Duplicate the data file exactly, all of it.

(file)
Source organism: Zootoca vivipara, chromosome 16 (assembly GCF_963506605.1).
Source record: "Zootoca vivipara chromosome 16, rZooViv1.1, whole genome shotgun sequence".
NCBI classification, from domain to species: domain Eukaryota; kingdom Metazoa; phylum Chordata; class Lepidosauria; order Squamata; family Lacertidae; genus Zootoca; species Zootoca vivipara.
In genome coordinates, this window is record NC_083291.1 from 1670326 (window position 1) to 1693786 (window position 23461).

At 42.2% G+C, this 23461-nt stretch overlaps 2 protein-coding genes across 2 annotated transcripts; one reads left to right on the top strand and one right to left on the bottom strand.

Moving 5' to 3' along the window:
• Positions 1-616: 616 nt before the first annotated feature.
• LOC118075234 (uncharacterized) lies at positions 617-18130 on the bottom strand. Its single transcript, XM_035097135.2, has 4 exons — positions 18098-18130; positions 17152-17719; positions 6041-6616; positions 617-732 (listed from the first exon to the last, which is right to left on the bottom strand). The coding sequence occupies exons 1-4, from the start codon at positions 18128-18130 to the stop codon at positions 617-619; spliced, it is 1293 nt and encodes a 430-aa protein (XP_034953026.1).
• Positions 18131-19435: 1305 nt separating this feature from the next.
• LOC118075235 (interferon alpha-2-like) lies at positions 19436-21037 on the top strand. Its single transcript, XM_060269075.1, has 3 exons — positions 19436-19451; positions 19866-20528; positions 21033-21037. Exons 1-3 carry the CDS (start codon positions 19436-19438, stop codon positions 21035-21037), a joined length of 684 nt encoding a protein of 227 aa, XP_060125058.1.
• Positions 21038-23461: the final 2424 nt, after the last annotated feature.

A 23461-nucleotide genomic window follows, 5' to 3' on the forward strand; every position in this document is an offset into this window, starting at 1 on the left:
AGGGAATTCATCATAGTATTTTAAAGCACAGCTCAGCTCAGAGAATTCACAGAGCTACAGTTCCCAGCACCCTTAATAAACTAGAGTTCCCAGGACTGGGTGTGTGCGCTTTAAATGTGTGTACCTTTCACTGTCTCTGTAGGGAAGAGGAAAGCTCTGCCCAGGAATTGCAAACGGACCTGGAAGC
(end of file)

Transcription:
Source organism: Zootoca vivipara, chromosome 16 (assembly GCF_963506605.1).
Source record: "Zootoca vivipara chromosome 16, rZooViv1.1, whole genome shotgun sequence".
NCBI classification, from domain to species: domain Eukaryota; kingdom Metazoa; phylum Chordata; class Lepidosauria; order Squamata; family Lacertidae; genus Zootoca; species Zootoca vivipara.
In genome coordinates, this window is record NC_083291.1 from 1670326 (window position 1) to 1693786 (window position 23461).

At 42.2% G+C, this 23461-nt stretch overlaps 2 protein-coding genes across 2 annotated transcripts; one reads left to right on the top strand and one right to left on the bottom strand.

Moving 5' to 3' along the window:
• Positions 1-616: 616 nt before the first annotated feature.
• LOC118075234 (uncharacterized) lies at positions 617-18130 on the bottom strand. Its single transcript, XM_035097135.2, has 4 exons — positions 18098-18130; positions 17152-17719; positions 6041-6616; positions 617-732 (listed from the first exon to the last, which is right to left on the bottom strand). The coding sequence occupies exons 1-4, from the start codon at positions 18128-18130 to the stop codon at positions 617-619; spliced, it is 1293 nt and encodes a 430-aa protein (XP_034953026.1).
• Positions 18131-19435: 1305 nt separating this feature from the next.
• LOC118075235 (interferon alpha-2-like) lies at positions 19436-21037 on the top strand. Its single transcript, XM_060269075.1, has 3 exons — positions 19436-19451; positions 19866-20528; positions 21033-21037. Exons 1-3 carry the CDS (start codon positions 19436-19438, stop codon positions 21035-21037), a joined length of 684 nt encoding a protein of 227 aa, XP_060125058.1.
• Positions 21038-23461: the final 2424 nt, after the last annotated feature.

A 23461-nucleotide genomic window follows, 5' to 3' on the forward strand; every position in this document is an offset into this window, starting at 1 on the left:
AGGGAATTCATCATAGTATTTTAAAGCACAGCTCAGCTCAGAGAATTCACAGAGCTACAGTTCCCAGCACCCTTAATAAACTAGAGTTCCCAGGACTGGGTGTGTGCGCTTTAAATGTGTGTACCTTTCACTGTCTCTGTAGGGAAGAGGAAAGCTCTGCCCAGGAATTGCAAACGGACCTGGAAGC